Source: http://bsl.io/Pzc

Native American Activist Found Dead In Jail Cell After Traffic Fine Arrest

native-activist-dead-in-jail

By Counter Current News

A Native American activist was recently arrested and found dead in jail under conditions very similar to those of Sandra Bland in Texas.

Rexdale W. Henry, 53, was recently found dead inside the Neshoba County Jail in Philadelphia, Mississippi, on July 14th. He had been arrested over failure to pay a minor traffic citation.

Local WTOK, reported that corrections officers reported Henry dead around 10 a.m.. But reports and logs reveal that he was seen alive and perfectly fine only half an hour before that.

Reports say that the state crime lab in Jackson are currently conducting an autopsy. The Mississippi Bureau of Investigation also says that they are “looking into” Henry’s death.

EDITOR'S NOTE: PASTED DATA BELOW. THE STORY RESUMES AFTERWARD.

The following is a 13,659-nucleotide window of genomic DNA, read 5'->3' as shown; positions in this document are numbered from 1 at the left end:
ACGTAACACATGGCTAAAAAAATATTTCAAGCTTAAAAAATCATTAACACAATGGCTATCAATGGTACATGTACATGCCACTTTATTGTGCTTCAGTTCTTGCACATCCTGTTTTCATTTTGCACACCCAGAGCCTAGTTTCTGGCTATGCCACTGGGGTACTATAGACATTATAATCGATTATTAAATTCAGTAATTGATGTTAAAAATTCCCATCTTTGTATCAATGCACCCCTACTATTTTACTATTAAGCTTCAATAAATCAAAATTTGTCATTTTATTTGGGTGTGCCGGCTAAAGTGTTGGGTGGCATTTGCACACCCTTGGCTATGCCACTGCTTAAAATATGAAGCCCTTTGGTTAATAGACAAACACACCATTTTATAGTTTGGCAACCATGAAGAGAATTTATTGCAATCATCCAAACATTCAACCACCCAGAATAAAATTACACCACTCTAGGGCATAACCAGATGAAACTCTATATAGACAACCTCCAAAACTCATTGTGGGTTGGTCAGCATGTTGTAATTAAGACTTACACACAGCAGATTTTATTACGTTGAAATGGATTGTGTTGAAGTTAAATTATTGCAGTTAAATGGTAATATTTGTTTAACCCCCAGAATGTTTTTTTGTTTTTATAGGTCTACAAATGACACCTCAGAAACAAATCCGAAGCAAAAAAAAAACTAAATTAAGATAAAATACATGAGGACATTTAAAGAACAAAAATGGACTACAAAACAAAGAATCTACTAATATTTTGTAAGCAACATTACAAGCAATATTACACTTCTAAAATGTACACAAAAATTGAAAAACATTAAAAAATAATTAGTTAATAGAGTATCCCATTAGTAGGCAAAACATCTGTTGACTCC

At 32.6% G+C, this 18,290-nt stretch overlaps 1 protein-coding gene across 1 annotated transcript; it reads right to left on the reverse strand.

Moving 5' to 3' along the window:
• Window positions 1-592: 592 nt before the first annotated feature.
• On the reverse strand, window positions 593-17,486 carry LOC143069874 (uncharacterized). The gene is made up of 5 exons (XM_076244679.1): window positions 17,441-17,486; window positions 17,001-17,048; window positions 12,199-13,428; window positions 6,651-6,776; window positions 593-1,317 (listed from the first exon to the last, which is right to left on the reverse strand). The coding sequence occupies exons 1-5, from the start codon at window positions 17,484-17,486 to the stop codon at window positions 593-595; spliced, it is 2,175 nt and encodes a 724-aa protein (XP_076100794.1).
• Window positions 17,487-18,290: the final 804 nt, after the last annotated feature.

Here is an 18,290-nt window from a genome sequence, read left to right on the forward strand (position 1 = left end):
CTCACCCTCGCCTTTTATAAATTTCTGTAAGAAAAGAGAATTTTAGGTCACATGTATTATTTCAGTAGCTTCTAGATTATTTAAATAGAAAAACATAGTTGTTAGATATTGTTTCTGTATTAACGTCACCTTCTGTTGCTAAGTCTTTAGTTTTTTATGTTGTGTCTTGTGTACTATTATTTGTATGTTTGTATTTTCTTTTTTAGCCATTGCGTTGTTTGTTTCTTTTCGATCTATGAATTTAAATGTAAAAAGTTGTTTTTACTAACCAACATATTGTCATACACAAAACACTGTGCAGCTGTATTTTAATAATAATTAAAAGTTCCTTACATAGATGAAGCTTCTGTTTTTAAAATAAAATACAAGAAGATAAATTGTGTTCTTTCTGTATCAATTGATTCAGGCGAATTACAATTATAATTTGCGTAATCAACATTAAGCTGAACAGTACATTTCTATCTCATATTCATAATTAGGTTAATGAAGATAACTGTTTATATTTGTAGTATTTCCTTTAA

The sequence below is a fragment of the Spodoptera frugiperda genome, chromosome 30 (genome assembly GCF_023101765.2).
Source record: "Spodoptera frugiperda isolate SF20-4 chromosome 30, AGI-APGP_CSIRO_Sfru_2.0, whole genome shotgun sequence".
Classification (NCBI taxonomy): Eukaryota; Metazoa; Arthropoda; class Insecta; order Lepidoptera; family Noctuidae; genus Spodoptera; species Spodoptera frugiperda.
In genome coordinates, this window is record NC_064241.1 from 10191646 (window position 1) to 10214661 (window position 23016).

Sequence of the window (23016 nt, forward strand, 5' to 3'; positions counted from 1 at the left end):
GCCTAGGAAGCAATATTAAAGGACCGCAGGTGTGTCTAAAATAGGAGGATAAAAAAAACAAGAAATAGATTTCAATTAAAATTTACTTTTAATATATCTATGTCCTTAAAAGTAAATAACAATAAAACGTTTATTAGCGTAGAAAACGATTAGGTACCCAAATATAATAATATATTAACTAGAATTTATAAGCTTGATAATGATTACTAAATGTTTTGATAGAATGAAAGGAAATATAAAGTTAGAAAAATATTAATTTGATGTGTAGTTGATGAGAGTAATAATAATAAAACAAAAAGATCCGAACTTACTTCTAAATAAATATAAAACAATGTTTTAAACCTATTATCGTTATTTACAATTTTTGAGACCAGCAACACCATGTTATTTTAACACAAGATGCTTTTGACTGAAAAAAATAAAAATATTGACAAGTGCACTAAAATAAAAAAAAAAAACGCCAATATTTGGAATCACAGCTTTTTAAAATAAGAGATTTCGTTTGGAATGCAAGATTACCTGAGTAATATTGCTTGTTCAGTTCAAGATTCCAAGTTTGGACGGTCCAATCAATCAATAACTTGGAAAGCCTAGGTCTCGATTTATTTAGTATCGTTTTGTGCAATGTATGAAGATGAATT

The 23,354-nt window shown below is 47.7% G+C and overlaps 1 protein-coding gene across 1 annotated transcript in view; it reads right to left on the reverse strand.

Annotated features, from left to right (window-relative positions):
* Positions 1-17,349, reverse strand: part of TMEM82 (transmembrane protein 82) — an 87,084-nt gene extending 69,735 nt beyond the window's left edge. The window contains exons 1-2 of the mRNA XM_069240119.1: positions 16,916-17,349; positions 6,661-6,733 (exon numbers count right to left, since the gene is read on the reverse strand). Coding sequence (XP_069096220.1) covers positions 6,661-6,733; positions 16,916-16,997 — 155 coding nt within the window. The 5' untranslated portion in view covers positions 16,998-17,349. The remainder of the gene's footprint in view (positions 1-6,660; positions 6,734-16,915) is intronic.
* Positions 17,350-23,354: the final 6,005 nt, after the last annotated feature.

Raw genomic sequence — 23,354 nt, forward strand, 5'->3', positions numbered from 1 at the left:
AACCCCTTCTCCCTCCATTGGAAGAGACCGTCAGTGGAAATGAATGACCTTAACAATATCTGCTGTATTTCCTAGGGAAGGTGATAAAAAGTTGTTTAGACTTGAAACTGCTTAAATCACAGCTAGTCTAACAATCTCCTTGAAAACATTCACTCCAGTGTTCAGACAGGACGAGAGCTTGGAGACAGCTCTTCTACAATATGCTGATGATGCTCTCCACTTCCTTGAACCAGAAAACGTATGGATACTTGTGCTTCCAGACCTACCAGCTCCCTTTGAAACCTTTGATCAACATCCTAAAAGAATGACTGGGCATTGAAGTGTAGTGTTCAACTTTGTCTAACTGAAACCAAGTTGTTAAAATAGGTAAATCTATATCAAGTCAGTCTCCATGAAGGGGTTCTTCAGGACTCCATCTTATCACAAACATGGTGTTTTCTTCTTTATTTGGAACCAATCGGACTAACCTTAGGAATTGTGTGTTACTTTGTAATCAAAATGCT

But that hasn’t satisfied Henry’s fellow activists, friends and family. Just after funeral services were held on July 19th, in Bogue Chitto, Henry’s body was flown to Florida for an independently-funded autopsy paid for by anonymous donors. They hope that this autopsy will get to the bottom of what really happened.

Syracuse University law professors Janis McDonald and Paula Johnson of the school’s Cold Case Justice Initiative comment that, “at a time when the nation is focused on the terrible circumstances of the brutal death of Sandra Bland, it is critical to expose the many ways in which Black Americans, Native Americans and other minorities are being arrested for minor charges and end up dead in jail cells.”

Henry was a member of the Choctaw tribe. He has been well known in the community and by opponents in law enforcement as a lifelong community activist.

He was also a candidate for the Choctaw Tribal Council from Bogue Chitto, only the week before his arrest on July 9th.